In essence, the report into drug policy in the U.K. has found that some medics and healthcare staff have administered psychiatric drugs to people with ‘learning difficulties’ of the sort that are ordinarily given to people with forms of mental illness. Moreover, these drugs have been given without the reason being recorded and without any detailed diagnosis of the condition.
This stark finding comes from a review conducted by Public Health England. The review found that one in six adults with a learning disability have been prescribed an anti-psychotic drug by a medical doctor. Such medication is normally used to treat major mental illnesses. Data was drawn from the Clinical Practice Research Datalink program.
Key findings from the review are:
The report, based on data collected between April 2009 and March 2012, revealst:
17 percent of adults with a learning disability were being prescribed an antipsychotic by a family doctor, outside of the hospital system.
Of these, over fifty percent were not diagnosed, as recorded in their medical record, by the doctor who gave the prescription.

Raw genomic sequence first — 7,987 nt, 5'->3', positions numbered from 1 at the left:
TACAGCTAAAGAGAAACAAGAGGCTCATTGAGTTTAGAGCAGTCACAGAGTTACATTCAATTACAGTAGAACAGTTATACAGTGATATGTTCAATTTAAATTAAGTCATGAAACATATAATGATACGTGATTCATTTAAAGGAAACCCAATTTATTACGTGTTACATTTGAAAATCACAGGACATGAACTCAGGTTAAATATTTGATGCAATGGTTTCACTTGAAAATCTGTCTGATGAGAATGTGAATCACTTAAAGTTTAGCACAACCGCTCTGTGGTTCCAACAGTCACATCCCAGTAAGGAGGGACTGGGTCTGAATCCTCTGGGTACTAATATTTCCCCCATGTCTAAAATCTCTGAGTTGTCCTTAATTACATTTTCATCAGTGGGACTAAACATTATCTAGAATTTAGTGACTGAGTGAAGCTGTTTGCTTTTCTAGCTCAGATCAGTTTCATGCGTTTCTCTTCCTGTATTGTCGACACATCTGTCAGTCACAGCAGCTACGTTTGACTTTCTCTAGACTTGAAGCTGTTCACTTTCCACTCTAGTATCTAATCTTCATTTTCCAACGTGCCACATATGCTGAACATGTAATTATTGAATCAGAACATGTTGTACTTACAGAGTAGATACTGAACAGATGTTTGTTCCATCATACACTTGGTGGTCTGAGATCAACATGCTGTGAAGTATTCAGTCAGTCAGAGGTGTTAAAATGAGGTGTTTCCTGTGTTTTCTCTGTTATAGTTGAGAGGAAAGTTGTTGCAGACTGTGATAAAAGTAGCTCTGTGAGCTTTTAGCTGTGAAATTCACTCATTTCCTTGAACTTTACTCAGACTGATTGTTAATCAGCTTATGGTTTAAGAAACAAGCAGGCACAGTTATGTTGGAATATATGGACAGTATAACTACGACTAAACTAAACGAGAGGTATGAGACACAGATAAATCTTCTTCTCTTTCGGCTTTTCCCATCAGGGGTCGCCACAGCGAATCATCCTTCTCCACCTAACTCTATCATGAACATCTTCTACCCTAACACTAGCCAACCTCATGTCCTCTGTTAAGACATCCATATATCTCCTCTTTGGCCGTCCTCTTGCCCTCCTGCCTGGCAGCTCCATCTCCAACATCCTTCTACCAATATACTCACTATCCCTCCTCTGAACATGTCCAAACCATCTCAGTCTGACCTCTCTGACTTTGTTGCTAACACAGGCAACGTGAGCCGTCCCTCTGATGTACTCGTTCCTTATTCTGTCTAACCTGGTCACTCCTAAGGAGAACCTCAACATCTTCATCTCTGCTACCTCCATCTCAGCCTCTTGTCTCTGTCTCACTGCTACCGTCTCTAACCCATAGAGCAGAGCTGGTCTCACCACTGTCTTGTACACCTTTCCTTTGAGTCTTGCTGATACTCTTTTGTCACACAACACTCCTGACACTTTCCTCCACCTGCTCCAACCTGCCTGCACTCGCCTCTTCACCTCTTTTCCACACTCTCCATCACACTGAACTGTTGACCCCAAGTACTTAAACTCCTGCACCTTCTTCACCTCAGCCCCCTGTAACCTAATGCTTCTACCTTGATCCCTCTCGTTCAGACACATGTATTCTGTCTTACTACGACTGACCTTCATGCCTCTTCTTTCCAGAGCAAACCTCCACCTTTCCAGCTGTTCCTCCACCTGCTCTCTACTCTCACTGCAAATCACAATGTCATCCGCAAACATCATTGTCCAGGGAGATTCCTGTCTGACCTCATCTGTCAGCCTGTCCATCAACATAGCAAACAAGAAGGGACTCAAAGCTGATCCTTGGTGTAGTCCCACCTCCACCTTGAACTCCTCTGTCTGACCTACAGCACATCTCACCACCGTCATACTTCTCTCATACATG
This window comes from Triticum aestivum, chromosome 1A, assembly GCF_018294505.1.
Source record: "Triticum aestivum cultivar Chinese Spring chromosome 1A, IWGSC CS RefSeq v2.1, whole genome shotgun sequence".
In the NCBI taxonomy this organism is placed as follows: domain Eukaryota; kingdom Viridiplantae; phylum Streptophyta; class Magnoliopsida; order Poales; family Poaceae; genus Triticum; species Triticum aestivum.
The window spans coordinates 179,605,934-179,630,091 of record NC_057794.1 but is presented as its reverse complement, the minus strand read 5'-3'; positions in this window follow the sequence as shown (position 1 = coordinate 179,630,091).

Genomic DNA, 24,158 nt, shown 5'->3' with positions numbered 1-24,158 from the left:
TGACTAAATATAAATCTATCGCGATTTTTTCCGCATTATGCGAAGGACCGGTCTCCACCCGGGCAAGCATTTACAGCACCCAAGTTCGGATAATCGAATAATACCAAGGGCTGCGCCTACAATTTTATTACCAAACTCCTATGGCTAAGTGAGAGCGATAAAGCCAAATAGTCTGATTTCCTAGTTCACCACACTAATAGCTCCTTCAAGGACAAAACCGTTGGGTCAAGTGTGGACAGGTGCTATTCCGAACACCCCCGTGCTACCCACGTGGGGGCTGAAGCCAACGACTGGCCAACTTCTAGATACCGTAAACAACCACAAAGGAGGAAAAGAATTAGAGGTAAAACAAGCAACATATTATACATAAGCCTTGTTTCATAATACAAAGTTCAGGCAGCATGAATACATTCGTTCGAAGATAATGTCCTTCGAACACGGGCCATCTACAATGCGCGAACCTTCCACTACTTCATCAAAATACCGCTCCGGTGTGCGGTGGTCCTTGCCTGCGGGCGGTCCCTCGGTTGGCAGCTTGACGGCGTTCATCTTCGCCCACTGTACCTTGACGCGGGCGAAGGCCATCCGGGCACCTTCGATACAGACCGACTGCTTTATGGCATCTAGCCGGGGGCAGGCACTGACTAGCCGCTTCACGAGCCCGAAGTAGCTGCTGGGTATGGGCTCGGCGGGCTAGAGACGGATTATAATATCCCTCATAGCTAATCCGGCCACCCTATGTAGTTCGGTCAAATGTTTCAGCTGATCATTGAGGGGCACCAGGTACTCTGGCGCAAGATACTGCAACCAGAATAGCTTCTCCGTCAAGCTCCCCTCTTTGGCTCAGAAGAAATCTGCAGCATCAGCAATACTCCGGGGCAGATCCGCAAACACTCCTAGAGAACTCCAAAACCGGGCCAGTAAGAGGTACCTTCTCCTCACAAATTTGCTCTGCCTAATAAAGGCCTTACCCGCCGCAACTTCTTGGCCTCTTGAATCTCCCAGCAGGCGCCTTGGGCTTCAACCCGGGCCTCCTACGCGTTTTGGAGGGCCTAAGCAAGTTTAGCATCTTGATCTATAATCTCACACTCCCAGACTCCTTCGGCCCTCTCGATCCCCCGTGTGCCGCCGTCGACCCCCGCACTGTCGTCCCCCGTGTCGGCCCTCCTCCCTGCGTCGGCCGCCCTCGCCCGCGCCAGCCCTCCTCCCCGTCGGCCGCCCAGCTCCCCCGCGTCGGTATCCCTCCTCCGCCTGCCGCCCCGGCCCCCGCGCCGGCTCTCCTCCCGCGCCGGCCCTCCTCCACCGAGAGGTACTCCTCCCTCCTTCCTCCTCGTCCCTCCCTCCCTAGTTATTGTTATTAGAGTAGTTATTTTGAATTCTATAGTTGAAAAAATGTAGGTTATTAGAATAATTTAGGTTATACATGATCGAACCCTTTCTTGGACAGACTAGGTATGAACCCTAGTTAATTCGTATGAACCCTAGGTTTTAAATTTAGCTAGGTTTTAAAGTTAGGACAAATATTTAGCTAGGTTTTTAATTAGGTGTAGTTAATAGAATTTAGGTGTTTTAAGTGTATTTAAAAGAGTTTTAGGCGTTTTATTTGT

The types of drugs prescribed were for the following conditions: psychosis, bipolar disorder, depression and anxiety.
Further, the report shows that 30,000 and 35,000 people with learning disabilities were prescribed an antipsychotic or antidepressant drug by a medic, at any given time. The drugs were not specific for the condition that the person had (learning difficulties). Instead drugs for more severe mental health conditions were given and here there is no proven medical evidence that the drug had any effect on the condition.
Commenting on the findings, Gyles Glover, consultant in public health and co-director of the learning disabilities team for Public Health England is quoted as saying:
“Psychiatric drugs are often given to people with learning disabilities to try and manage challenging behavior. These drugs have important side effects, but the evidence that they are effective is limited.”